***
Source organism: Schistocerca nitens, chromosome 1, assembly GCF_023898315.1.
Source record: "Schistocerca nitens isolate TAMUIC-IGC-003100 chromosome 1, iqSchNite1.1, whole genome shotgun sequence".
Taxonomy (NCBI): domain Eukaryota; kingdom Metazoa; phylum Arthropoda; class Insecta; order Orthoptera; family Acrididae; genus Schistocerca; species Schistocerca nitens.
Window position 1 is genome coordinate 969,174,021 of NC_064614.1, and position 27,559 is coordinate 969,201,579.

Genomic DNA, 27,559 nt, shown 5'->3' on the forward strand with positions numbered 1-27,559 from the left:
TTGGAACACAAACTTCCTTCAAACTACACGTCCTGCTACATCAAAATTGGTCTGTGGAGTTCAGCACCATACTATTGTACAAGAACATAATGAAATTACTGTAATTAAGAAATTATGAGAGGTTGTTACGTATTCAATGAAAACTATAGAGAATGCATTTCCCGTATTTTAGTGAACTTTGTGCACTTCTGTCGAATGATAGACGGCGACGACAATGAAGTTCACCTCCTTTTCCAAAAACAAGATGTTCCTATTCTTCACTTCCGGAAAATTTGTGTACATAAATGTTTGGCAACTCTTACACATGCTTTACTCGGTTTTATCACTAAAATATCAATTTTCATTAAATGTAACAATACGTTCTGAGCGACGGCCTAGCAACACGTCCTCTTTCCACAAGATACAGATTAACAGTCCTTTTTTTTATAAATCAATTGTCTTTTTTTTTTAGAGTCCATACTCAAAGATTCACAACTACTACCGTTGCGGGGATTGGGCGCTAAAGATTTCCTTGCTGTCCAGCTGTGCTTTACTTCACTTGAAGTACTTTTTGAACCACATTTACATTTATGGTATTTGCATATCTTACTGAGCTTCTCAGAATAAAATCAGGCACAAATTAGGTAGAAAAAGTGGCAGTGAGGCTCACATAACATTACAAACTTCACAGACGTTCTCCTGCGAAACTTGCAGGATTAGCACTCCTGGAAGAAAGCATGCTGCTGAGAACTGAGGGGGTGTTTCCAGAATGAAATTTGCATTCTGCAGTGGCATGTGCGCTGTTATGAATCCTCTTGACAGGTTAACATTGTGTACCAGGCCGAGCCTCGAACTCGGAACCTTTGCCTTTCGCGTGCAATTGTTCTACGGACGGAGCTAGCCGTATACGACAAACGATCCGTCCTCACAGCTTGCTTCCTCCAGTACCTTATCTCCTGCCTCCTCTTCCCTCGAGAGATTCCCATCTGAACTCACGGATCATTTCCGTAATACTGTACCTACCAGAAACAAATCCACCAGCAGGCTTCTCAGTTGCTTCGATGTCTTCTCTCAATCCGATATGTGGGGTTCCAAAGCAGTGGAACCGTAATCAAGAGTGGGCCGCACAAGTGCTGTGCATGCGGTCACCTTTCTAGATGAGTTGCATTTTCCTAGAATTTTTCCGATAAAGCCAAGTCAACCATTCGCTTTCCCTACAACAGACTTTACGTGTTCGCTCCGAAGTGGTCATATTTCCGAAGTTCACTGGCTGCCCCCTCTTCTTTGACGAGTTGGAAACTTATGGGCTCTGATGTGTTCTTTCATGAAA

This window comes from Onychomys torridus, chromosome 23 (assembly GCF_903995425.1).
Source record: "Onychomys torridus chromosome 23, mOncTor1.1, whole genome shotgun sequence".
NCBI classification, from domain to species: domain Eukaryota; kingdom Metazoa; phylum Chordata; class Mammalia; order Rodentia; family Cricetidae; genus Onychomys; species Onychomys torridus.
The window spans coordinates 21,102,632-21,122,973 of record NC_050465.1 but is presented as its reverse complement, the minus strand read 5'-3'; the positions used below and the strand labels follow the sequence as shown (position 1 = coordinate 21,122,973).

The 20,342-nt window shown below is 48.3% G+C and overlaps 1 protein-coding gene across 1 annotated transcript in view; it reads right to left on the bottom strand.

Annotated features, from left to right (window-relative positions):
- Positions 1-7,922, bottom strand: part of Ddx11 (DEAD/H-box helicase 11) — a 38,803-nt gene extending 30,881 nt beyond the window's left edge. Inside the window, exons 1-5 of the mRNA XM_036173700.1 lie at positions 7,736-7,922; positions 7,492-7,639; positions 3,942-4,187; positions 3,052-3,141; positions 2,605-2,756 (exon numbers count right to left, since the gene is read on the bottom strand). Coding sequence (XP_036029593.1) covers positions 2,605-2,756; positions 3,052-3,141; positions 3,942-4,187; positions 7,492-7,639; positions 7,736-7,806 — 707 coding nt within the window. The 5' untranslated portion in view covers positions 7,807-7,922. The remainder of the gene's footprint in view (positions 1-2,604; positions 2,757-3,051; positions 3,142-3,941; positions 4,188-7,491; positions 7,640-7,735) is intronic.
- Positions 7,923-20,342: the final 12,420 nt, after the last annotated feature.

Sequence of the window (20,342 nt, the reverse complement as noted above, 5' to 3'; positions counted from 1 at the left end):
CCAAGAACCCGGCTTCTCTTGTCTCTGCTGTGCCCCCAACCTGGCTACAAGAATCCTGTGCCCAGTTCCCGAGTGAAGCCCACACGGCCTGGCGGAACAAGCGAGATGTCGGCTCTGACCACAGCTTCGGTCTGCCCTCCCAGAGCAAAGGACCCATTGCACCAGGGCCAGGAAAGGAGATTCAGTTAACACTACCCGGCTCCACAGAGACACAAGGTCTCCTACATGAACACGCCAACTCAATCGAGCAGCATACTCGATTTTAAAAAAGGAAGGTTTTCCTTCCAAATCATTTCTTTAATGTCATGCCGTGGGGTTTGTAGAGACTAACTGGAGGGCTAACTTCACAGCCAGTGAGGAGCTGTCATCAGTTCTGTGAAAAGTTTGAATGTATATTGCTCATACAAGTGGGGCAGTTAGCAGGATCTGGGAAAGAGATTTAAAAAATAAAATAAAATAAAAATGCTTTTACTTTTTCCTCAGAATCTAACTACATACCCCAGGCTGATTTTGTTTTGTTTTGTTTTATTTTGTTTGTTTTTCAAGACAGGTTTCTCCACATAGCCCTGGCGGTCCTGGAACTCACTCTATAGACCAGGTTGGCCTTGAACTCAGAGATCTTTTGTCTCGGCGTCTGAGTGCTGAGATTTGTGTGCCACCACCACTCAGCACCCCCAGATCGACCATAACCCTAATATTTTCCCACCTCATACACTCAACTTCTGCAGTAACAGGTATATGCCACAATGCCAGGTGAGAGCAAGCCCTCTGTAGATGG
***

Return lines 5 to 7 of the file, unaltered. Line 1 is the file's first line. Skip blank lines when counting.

Genomic DNA, 27,559 nt, shown 5'->3' on the forward strand with positions numbered 1-27,559 from the left:
TTGGAACACAAACTTCCTTCAAACTACACGTCCTGCTACATCAAAATTGGTCTGTGGAGTTCAGCACCATACTATTGTACAAGAACATAATGAAATTACTGTAATTAAGAAATTATGAGAGGTTGTTACGTATTCAATGAAAACTATAGAGAATGCATTTCCCGTATTTTAGTGAACTTTGTGCACTTCTGTCGAATGATAGACGGCGACGACAATGAAGTTCACCTCCTTTTCCAAAAACAAGATGTTCCTATTCTTCACTTCCGGAAAATTTGTGTACATAAATGTTTGGCAACTCTTACACATGCTTTACTCGGTTTTATCACTAAAATATCAATTTTCATTAAATGTAACAATACGTTCTGAGCGACGGCCTAGCAACACGTCCTCTTTCCACAAGATACAGATTAACAGTCCTTTTTTTTATAAATCAATTGTCTTTTTTTTTTAGAGTCCATACTCAAAGATTCACAACTACTACCGTTGCGGGGATTGGGCGCTAAAGATTTCCTTGCTGTCCAGCTGTGCTTTACTTCACTTGAAGTACTTTTTGAACCACATTTACATTTATGGTATTTGCATATCTTACTGAGCTTCTCAGAATAAAATCAGGCACAAATTAGGTAGAAAAAGTGGCAGTGAGGCTCACATAACATTACAAACTTCACAGACGTTCTCCTGCGAAACTTGCAGGATTAGCACTCCTGGAAGAAAGCATGCTGCTGAGAACTGAGGGGGTGTTTCCAGAATGAAATTTGCATTCTGCAGTGGCATGTGCGCTGTTATGAATCCTCTTGACAGGTTAACATTGTGTACCAGGCCGAGCCTCGAACTCGGAACCTTTGCCTTTCGCGTGCAATTGTTCTACGGACGGAGCTAGCCGTATACGACAAACGATCCGTCCTCACAGCTTGCTTCCTCCAGTACCTTATCTCCTGCCTCCTCTTCCCTCGAGAGATTCCCATCTGAACTCACGGATCATTTCCGTAATACTGTACCTACCAGAAACAAATCCACCAGCAGGCTTCTCAGTTGCTTCGATGTCTTCTCTCAATCCGATATGTGGGGTTCCAAAGCAGTGGAACCGTAATCAAGAGTGGGCCGCACAAGTGCTGTGCATGCGGTCACCTTTCTAGATGAGTTGCATTTTCCTAGAATTTTTCCGATAAAGCCAAGTCAACCATTCGCTTTCCCTACAACAGACTTTACGTGTTCGCTCCGAAGTGGTCATATTTCCGAAGTTCACTGGCTGCCCCCTCTTCTTTGACGAGTTGGAAACTTATGGGCTCTGATGTGTTCTTTCATGAAA

This window comes from Onychomys torridus, chromosome 23 (assembly GCF_903995425.1).